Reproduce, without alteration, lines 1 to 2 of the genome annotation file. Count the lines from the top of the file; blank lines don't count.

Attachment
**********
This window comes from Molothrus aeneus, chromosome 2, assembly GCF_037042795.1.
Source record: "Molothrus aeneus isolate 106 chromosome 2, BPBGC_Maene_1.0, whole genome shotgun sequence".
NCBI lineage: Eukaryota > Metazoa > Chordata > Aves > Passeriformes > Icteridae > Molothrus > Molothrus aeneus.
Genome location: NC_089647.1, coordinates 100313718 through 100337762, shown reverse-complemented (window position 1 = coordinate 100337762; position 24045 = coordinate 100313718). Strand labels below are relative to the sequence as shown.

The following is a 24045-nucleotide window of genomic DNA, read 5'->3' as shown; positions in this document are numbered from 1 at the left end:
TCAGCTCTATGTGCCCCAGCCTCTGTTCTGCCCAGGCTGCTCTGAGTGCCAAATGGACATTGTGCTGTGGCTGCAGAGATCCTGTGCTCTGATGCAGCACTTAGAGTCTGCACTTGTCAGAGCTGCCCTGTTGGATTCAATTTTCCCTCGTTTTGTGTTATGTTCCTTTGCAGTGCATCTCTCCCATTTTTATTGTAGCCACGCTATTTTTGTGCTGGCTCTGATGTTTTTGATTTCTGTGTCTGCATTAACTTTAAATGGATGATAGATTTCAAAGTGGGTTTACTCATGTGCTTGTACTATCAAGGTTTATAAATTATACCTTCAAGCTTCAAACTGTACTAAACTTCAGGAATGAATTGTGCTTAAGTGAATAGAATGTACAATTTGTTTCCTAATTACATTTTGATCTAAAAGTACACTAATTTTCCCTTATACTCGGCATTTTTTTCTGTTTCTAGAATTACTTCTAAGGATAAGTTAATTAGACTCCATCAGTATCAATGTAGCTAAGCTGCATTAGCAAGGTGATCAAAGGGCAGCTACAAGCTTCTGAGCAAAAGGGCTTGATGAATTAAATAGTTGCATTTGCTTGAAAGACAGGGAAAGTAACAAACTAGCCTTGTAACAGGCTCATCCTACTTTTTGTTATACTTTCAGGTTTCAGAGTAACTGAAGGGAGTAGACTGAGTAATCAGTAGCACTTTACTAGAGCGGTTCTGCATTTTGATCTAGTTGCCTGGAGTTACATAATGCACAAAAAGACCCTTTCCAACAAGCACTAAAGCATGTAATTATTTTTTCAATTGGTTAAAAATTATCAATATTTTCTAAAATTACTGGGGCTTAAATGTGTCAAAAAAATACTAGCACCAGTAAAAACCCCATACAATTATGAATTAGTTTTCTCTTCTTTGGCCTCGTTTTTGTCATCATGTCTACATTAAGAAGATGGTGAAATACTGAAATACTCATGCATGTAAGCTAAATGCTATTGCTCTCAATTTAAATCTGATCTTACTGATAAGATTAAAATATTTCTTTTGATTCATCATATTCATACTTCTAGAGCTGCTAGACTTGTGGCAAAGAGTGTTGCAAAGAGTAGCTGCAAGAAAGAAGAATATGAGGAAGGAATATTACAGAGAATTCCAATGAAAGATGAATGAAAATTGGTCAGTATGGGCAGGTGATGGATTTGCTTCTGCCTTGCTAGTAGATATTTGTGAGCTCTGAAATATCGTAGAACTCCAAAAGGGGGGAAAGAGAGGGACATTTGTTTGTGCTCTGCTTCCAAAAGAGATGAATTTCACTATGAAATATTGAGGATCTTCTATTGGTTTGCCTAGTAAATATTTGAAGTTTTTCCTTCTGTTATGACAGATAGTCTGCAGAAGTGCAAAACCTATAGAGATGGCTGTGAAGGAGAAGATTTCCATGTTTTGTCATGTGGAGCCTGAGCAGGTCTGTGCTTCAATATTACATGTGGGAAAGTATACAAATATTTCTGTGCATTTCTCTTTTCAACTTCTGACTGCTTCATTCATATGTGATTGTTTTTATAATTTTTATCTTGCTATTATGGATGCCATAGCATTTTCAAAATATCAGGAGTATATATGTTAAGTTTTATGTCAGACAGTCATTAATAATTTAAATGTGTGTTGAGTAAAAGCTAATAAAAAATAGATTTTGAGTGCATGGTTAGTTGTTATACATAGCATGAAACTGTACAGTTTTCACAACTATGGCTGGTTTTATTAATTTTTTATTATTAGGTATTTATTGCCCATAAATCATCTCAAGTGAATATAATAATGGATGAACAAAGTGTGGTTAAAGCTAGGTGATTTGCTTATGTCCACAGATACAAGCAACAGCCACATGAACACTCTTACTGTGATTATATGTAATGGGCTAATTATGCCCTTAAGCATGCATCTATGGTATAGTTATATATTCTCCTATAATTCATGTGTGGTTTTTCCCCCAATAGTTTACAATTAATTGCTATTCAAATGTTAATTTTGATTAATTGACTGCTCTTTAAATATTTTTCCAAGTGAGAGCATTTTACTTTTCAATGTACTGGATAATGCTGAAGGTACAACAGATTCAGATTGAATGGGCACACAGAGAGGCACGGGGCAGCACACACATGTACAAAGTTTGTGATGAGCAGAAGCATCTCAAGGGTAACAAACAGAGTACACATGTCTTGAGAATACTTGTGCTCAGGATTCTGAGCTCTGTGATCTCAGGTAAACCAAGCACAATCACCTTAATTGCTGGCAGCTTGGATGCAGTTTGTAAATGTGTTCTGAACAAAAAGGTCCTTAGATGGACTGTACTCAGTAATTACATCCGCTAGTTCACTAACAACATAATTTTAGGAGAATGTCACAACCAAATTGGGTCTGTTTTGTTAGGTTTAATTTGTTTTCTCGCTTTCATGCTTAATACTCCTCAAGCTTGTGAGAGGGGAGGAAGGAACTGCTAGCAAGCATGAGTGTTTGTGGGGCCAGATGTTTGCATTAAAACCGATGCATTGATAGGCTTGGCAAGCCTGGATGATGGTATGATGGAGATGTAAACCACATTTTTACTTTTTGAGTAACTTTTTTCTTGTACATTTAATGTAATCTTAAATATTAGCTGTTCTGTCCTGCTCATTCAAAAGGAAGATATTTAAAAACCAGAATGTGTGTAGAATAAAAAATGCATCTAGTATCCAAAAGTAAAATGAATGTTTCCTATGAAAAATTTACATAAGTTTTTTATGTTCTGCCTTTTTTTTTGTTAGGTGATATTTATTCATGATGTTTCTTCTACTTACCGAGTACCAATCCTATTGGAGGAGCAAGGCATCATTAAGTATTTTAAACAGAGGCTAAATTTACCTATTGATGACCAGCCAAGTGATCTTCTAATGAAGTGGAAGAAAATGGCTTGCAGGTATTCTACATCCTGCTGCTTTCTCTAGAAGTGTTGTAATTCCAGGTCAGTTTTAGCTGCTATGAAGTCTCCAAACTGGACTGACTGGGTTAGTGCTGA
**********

This window comes from Molothrus aeneus, chromosome 2, assembly GCF_037042795.1.
Source record: "Molothrus aeneus isolate 106 chromosome 2, BPBGC_Maene_1.0, whole genome shotgun sequence".